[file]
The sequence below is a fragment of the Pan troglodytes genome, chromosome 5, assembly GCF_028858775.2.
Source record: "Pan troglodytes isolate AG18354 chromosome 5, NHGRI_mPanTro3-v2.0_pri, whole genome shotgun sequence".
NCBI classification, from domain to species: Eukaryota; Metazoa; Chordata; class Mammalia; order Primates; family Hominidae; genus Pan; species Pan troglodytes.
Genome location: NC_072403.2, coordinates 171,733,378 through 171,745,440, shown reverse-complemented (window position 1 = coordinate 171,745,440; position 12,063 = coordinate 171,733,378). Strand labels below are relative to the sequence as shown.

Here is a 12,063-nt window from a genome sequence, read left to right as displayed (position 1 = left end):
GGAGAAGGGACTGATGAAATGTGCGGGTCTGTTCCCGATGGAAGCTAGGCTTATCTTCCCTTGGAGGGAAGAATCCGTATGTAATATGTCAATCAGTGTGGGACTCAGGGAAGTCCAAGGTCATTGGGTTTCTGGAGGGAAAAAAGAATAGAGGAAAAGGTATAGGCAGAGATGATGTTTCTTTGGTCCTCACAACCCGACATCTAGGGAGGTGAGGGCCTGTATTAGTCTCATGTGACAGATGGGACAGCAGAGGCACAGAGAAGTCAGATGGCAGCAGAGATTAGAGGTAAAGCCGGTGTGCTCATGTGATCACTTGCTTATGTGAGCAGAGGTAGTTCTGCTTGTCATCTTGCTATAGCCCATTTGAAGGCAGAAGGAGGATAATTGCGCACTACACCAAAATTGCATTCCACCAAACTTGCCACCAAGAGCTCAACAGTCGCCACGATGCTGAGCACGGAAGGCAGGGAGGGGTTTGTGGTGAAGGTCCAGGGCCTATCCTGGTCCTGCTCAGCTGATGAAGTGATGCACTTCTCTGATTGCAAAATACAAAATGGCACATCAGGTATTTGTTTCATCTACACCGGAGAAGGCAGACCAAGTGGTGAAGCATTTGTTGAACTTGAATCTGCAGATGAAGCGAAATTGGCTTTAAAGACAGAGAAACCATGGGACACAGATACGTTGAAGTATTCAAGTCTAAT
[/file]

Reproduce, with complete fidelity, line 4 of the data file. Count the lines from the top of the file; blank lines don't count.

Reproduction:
Genome location: NC_072403.2, coordinates 171,733,378 through 171,745,440, shown reverse-complemented (window position 1 = coordinate 171,745,440; position 12,063 = coordinate 171,733,378). Strand labels below are relative to the sequence as shown.